• When did those concerns start?

  • What do you think you need?

  • What have you tried so far?

  • What's worked? What has not worked well for you?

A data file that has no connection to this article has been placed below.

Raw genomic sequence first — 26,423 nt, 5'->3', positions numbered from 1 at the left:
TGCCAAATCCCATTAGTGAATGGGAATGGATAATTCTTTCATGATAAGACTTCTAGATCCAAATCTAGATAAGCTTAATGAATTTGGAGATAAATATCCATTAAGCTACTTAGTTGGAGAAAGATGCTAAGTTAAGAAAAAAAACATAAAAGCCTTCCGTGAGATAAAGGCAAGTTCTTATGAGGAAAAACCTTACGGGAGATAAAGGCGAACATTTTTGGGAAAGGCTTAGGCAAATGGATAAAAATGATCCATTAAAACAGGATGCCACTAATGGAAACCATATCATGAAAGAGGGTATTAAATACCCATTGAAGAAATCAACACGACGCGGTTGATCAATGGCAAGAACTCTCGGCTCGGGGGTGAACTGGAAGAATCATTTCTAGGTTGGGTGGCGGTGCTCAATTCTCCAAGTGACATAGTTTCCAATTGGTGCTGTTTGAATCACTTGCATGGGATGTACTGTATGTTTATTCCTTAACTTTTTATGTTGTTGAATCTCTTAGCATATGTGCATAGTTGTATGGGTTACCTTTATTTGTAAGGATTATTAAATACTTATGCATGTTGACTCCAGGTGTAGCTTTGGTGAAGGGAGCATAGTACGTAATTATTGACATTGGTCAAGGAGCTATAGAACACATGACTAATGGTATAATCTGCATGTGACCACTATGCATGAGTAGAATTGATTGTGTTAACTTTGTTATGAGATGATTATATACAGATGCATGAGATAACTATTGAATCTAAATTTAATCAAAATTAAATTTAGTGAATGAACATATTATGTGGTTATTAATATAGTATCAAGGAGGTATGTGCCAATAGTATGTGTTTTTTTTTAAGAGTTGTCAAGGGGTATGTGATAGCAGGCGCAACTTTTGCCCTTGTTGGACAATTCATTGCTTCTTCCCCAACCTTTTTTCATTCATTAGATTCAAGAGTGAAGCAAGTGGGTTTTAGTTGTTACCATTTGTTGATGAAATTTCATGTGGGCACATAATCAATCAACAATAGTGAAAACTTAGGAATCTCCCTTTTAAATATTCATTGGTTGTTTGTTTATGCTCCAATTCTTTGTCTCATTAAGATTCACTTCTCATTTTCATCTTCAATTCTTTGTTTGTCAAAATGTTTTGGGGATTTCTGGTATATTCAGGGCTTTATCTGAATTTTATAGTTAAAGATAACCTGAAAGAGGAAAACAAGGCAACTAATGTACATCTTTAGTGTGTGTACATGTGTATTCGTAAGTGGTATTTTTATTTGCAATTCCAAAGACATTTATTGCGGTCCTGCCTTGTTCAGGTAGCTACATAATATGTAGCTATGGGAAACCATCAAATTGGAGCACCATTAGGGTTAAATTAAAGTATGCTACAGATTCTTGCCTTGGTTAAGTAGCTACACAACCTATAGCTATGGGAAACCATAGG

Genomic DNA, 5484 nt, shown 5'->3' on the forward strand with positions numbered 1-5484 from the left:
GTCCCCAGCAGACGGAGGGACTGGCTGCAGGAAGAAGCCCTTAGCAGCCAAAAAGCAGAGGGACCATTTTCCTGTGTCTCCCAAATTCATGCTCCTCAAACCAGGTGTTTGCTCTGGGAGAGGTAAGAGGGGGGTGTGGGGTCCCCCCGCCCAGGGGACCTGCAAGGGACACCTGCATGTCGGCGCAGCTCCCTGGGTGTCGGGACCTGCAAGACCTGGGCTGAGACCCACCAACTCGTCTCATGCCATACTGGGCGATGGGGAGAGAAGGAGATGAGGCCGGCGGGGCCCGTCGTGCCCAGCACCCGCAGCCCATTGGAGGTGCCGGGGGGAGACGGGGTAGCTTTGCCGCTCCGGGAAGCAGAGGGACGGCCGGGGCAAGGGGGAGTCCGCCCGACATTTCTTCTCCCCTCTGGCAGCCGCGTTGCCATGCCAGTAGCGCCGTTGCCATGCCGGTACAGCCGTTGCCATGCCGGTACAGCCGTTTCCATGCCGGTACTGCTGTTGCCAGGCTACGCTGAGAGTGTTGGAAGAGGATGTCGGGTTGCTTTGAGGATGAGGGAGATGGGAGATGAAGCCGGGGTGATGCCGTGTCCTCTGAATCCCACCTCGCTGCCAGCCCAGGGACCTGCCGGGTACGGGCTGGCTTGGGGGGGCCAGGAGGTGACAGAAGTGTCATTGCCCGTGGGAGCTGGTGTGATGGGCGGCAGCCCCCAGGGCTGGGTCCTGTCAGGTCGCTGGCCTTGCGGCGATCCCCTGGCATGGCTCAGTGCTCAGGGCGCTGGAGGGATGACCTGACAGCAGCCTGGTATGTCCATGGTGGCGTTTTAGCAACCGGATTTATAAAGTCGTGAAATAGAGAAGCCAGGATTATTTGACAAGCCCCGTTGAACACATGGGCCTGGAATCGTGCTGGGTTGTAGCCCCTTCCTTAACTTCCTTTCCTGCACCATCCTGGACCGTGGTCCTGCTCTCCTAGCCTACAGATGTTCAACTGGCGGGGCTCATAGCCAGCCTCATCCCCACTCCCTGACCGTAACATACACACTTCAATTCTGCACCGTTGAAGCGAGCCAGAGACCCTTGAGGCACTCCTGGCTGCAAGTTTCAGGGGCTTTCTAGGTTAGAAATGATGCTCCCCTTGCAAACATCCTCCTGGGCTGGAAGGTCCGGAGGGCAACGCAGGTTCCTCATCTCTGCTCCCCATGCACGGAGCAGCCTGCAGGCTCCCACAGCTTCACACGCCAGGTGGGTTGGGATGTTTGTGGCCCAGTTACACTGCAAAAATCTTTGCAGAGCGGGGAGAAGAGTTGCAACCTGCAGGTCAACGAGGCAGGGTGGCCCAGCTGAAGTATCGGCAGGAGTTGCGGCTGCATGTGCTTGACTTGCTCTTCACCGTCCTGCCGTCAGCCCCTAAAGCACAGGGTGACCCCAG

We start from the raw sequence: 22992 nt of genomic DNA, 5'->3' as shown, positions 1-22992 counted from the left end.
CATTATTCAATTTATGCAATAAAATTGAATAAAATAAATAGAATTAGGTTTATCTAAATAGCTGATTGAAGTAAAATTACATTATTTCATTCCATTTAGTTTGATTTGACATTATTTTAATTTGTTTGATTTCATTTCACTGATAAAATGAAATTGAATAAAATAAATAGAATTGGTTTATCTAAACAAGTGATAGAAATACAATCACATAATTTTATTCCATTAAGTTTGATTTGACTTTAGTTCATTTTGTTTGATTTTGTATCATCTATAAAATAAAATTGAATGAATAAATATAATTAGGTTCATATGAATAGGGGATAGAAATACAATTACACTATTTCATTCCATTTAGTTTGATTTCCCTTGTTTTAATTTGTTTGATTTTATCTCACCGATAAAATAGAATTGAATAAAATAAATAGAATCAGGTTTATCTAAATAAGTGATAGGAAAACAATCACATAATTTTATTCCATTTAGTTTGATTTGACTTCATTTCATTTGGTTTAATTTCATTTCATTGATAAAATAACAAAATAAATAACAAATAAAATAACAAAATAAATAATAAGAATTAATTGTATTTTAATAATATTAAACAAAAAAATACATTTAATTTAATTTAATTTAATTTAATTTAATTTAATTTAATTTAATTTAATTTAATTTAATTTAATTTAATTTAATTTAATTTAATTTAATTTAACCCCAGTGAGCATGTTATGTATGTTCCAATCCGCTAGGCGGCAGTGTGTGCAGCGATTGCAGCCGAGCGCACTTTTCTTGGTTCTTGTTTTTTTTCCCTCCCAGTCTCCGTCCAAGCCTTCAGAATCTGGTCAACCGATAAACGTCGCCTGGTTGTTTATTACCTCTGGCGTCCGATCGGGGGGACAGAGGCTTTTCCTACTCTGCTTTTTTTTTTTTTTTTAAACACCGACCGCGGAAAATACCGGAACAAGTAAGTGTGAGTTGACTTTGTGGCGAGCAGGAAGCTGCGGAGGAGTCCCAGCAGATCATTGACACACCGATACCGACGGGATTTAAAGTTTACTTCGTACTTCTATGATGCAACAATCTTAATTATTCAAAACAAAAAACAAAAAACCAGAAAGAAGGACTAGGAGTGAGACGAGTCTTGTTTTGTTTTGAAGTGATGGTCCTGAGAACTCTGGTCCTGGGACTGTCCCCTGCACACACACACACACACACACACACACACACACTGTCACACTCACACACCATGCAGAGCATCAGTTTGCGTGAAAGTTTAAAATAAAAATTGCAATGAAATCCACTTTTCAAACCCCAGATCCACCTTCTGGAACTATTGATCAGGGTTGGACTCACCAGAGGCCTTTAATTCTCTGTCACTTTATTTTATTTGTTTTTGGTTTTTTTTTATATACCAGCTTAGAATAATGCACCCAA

By this stage I have a good idea of the types of referrals that could be generated and other supports that need to be put into place. We discuss supports and referrals. Which ones you want and which ones you don't. What would be your greatest concern about pursuing any of these supports and/or referrals? Would you like me to make the referrals on your behalf? We book another time to talk again to follow up to see how you are going. How have those referrals gone? Are you engaged with the person you are seeing? Do you feel like resources offered to you are working for you? If not, let's go back to the drawing board. The latter is infrequent, however when it happens, it is important to make it known to me, I need to make sure you get what you need but also to assess that pathway again for future use. Often our contact ends at this point with a friendly reminder, that I'm here and that the door is open for us to talk again about old concerns or new ones as they might arise for further triage. I hope the above is helpful in shining a light on what the School of Medicine is trying to achieve with a Student Well-being staff member being there to assist you and that any fears of consulting me are dispelled. Achieving a work-life balance Tiff: Hi Alicia! A few of the student cohorts have recently had exams and enjoyed a well-deserved break. To prepare for the second half of the year, we would love to know some tips on how to achieve more of a balance between studying and leisure time to minimise stress & anxiety in the future. Alicia: Of course, I'd say we can start off with being organised first, what are some of the tools you use to stay on things? Tiff: I really like to use Google Calendar to schedule meetings and social events because I can easily access it across all my devices. I also like to make lots of lists to ensure I don't forget anything - I type them down on Notion, set reminders on my phone, use a paper to-do list and random sticky notes. Another thing I tend to do is setting the due date for assignments a week earlier so I don't leave it to the last minute. Do you have specific recommendations for us? Alicia: Be a prolific user of your diary. Use your diary for rest and recreation (R&R), not just your lectures, tutorial, study timetables and assignment deadlines. Build into your timetable time for R&R. More so, include R&R activities that don't happen regularly like sleep and exercise. Regular sleep is important - waking cycles and exercise are part of your automatic regime, but social events might not be. Block out non study periods where you might socialise or do things you enjoy doing. Scheduling social events - looking at your diary you might notice that you have some social events coming up in the next week but nothing in the next few weeks. Start considering what you might do, who with and what can you start organising those plans and blocking that time out. It might be small events, a quick coffee with a friend, a walk with a friend or a bigger break like a dinner, or dessert or a movie. Looking at your week ahead and seeing those study obligations can feel overwhelming, but seeing something coming up is great to work towards, and often after that social contact we come back to study routines and work with fresh eyes and attitude. Planning your down time also means you're less likely to procrastinate and burn out. Tiff: That sounds really great! I know sometimes it can be easy to get carried away and pile lots of tasks on top of each other. Any red flags indicating imminent burnout that we should keep an eye out for? Alicia: A breakdown in your self-care micro and macro care routines. Micro self-care routines (like bedtime routines) are ignored for the purposes of unproductive study, and include getting into and out of bed at different times, not getting enough sleep, and skipping meals. Macro self-care engagements such as cancelling social events at the last minute, cancelling exercise, and increases in procrastination despite being available for study after cancelling self-care events are also things to look out for. Tiff: Those are important points. And if we reach this point and recognise, we don't have a good work-life balance, what would you recommend we do at that moment / what action plan should we implement? Alicia: I think sitting with someone who has been through the process of studying a medical degree is invaluable to get some support to write a reasonable study / work / R&R plan. It is also important to pick someone you trust to discuss how you are feeling about being behind. This could be a fellow student, a medical student mentor, your year coordinator and of course me in the role of Student Well-being officer.